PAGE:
*Pair> :type MakePair MakePair :: a -> b -> Pair a b *Pair> :type MakePair True MakePair True :: b -> Pair Bool b *Pair> :type MakePair True (23 :: Integer) MakePair True (23 :: Integer) :: Pair Bool Integer *Pair> :type MakePair (MakePair (23 :: Integer) True) (23 :: Integer) MakePair (MakePair (23 :: Integer) True) (23 :: Integer) :: Pair (Pair Integer Bool) Integer *Pair> :type MakePair (23 :: Integer) (MakePair (MakePair False True) (MakePair True False)) MakePair (23 :: Integer) (MakePair (MakePair False True) (MakePair True False)) :: Pair Integer (Pair (Pair Bool Bool) (Pair Bool Bool))

Most languages have shorthand syntax for constructing values of some standard library
pair type: "(x, y)".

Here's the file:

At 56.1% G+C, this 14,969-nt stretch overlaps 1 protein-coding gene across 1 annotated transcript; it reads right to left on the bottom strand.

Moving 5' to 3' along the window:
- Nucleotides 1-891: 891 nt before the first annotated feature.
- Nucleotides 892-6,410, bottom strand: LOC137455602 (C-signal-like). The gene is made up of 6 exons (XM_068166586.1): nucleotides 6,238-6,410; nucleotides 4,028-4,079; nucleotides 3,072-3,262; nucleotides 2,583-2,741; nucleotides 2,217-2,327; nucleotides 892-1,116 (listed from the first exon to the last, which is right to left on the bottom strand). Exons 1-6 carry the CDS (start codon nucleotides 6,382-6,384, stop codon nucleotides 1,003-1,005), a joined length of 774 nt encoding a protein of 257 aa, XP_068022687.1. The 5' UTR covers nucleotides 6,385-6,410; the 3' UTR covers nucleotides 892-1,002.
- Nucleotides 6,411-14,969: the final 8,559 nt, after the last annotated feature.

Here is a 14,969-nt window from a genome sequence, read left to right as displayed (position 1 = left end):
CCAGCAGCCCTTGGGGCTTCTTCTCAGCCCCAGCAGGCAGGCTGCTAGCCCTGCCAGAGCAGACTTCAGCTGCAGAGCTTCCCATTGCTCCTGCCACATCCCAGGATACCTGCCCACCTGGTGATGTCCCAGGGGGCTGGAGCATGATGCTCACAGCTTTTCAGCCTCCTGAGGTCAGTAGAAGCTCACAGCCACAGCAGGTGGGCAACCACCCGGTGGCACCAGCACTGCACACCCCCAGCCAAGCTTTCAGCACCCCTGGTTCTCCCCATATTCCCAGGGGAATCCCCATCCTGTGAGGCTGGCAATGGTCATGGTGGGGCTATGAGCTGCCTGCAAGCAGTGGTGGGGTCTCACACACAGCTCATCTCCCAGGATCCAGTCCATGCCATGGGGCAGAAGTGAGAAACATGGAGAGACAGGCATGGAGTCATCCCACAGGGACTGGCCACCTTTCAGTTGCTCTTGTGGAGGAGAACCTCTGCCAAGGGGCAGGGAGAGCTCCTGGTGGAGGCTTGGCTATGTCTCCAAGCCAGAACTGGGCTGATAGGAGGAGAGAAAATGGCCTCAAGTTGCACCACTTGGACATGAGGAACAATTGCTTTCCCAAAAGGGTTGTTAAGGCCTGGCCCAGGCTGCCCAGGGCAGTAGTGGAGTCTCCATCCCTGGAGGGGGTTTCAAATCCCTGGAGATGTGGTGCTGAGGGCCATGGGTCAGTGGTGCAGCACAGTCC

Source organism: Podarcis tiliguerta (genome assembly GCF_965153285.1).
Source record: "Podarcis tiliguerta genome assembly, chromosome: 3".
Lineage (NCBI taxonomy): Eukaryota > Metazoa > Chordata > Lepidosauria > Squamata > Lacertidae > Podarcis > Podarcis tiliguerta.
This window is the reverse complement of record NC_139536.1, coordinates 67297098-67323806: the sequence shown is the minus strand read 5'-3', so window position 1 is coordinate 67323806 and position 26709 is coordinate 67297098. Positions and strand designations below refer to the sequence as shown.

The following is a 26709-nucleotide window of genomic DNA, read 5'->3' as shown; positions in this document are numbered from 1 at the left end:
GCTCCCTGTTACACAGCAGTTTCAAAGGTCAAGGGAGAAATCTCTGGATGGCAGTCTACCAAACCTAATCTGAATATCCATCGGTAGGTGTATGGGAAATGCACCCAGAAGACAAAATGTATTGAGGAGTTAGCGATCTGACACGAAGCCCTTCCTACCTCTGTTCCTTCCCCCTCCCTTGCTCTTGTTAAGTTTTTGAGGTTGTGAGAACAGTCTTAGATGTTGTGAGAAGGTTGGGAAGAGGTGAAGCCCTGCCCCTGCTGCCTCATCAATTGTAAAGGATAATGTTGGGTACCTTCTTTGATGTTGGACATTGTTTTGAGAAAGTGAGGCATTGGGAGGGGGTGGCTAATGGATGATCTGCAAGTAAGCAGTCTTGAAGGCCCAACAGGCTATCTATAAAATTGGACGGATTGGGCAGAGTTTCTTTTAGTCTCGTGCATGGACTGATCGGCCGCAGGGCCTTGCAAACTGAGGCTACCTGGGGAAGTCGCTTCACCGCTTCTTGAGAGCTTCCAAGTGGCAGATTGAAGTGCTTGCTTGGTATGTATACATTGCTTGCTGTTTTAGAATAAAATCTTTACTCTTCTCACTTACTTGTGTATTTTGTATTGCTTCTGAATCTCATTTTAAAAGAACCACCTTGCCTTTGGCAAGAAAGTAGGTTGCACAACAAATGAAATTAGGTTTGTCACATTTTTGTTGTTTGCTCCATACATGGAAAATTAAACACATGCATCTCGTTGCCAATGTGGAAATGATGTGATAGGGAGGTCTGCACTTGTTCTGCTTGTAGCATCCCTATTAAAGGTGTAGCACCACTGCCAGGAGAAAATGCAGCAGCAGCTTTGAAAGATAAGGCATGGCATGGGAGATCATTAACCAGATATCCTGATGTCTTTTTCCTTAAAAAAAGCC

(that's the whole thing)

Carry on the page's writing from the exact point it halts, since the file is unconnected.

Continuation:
Naturals (inductive)

Many functional languages (particularly those that act as proof assistants)
use the following definition for natural numbers:

module NaturalInd where data Natural = Z | S Natural deriving Show

This definition is taken directly from axioms 1 and 6 of the
Peano axioms,
and is probably the first type encountered by programmers upon being
introduced to most proof assistants. The type is the first recursive type
described so far; that is, a type that refers to itself in its own
definition.

*NaturalInd> :type Z Z :: Natural *NaturalInd> :type S S :: Natural -> Natural -- One *NaturalInd> :type S Z S Z :: Natural -- Two *NaturalInd> :type S (S Z) S (S Z) :: Natural -- Three *NaturalInd> :type S (S (S Z)) S (S (S Z)) :: Natural

It's also possible to copy the definition of, for example,
plus, almost directly:

module NaturalIndPlus where import NaturalInd plus :: Natural -> Natural -> Natural plus x y = case (x, y) of (n, Z) -> n (n, S m) -> S (plus n m)

-- 0 + 0 = 0 ghci> plus Z Z Z -- 0 + 1 = 1 ghci> plus Z (S Z) S Z -- 1 + 1 = 2 ghci> plus (S Z) (S Z) S (S Z) -- 2 + 2 = 4 ghci> plus (S (S Z)) (S (S Z)) S (S (S (S Z)))